A scientific software development and deployment service is available to researchers who require bioinformatics expertise for their various projects or to present their findings using web techniques and databases. We recently incorporated an additional design and specification phase for all new projects.
This user-friendly portal provides access to bioinformatics software. The portal is open to both our campus and the external community and provides a service similar to the one that the NCBI, EBI and SIB offer scientists all over the world.
In 2009-2011, Mobyle was involved in two projects:
MobyleNet: Mobyle bioinformatics portal Network, including 9 ReNaBi platforms in France.
BMID: development of a shared user interface for publishing tools on the web and enhancing their use by scientists in partnership with NIAID/NIH.
Databanks are updated on a frequent basis. Local copies are made via access to the original databanks. The challenge lies in the sheer volume of data that needs to be processed. Total disk space for all formats amounts to 4.7 TB. There are currently 40 databanks available including Embl, GenBank, RefSeq, Uniprot, Nrprot, Genpept and Pdb.
A "BiblioList" tool was developed to clean up, update or integrate a new bibliographical reference in GenoList. Publications are automatically linked, either by the name of the gene, or by the description of the organism's gene to be updated. The results must be validated by the annotator in order to be exported.
Software maintenance for the Institut Pasteur Biological Resource Center
We administer ARPAS, the software for managing collections of biological resources for the CRBIP. This system is used by 28 organism collections on campus. To improve availability and maintenance and to achieve ARPAS interoperability goals we launched a project to develop 2nd generation software called BRC-LIMS. This IBiSA-funded project is being developed by a vendor. We are managing the project for CRBIP and 10 Biological Resource Centers in France to renovate ARPAS and create a shared FBRCMi-catalog. Delivery is scheduled for May 2012.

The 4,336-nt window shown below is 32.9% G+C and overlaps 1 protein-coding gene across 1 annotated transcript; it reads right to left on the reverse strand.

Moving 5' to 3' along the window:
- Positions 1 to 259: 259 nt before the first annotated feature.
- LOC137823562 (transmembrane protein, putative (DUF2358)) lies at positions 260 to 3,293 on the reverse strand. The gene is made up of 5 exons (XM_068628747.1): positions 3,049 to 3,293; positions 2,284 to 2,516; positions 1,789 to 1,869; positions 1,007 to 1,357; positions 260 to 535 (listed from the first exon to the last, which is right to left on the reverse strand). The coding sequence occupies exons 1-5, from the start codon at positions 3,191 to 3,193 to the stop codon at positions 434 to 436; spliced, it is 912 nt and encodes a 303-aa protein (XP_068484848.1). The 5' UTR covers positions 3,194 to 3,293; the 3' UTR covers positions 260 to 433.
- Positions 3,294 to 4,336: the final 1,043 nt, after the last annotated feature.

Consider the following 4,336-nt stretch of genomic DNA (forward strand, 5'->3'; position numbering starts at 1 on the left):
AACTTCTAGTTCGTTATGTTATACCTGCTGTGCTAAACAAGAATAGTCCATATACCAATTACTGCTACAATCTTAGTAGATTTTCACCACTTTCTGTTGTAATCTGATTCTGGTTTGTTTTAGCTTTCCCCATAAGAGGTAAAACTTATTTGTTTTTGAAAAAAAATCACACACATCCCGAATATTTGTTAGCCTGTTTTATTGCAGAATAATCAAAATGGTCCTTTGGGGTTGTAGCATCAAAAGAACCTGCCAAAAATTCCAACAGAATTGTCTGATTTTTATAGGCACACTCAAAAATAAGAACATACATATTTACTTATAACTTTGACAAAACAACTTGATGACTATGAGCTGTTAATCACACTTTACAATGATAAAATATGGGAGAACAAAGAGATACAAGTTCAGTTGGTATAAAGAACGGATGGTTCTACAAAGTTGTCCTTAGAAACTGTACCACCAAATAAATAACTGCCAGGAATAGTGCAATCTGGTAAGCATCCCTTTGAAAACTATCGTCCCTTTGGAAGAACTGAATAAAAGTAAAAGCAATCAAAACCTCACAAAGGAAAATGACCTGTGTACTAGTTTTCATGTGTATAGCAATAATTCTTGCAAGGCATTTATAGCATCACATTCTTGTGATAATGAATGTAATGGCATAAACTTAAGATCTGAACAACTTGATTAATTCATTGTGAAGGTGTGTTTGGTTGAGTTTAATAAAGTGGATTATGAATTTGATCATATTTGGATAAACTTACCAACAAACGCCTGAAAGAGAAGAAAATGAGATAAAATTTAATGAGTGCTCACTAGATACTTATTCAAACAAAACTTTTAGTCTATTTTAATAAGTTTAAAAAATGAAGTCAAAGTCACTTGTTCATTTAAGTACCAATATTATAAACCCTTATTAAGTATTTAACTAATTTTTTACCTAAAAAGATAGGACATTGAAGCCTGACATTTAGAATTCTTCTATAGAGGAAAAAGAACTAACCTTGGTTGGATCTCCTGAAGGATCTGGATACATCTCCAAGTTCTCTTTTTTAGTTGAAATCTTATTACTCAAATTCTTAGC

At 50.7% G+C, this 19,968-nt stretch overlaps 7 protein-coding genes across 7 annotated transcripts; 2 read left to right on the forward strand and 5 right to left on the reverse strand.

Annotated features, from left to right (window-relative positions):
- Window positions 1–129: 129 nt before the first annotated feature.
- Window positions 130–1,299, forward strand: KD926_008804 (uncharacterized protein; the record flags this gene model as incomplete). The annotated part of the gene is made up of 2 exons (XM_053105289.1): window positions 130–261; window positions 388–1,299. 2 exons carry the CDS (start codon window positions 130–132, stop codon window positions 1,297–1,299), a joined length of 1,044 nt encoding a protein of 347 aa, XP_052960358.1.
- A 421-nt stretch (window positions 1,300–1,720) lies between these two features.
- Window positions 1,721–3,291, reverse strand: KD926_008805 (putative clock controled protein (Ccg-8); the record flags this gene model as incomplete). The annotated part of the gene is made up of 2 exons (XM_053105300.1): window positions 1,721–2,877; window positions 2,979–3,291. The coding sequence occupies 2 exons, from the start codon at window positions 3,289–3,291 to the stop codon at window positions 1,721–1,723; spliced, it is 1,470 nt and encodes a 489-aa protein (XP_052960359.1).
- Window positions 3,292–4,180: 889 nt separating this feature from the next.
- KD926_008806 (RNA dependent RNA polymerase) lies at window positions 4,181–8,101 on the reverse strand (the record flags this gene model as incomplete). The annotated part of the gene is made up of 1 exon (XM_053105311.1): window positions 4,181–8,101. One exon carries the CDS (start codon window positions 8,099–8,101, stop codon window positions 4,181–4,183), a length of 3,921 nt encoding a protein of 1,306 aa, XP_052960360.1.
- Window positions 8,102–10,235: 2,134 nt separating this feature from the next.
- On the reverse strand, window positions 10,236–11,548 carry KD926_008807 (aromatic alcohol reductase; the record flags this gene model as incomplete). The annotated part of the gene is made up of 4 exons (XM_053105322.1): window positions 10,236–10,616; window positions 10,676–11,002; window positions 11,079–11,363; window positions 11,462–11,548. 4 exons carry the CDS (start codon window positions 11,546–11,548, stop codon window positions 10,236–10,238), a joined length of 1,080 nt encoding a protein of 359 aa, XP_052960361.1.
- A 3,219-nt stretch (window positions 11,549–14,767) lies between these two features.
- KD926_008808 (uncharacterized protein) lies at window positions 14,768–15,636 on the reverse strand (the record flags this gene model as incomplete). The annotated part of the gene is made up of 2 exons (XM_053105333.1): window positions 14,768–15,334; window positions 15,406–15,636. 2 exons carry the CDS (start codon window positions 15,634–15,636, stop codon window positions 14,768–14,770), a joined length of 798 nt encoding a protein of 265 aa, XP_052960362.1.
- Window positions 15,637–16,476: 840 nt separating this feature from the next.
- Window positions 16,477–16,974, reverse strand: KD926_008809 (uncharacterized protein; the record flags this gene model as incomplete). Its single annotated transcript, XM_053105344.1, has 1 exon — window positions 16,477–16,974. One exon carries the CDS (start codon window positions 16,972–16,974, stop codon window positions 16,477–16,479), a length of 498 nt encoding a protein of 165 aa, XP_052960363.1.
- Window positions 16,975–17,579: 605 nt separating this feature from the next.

A bioinformatics course is included in the 2nd year "Genome analysis" Masters program.
Contribution to high-throughput sequencing
We are in charge of installing and developing specific software required for NGS analysis. The pipeline is installed by our group for use by scientists on campus. Parallelization has been used to speed up applications requiring significant computing time on the cluster (thirtyfold reduction in time).
The GBrowse genome viewer was installed on the Genopole server to retrieve and display data produced at the Institut Pasteur. This tool enables scientists to discover, confirm or reannotate previously sequenced and annotated genomes. Focus can be placed on specific regions of the genome to identify genes of interest in order to develop new lines of attack and solutions against bacteria and viruses.
A cluster overhaul is currently underway to meet computing requirements for high-throughput sequencing, with greater design load, memory and input and output throughput capabilities.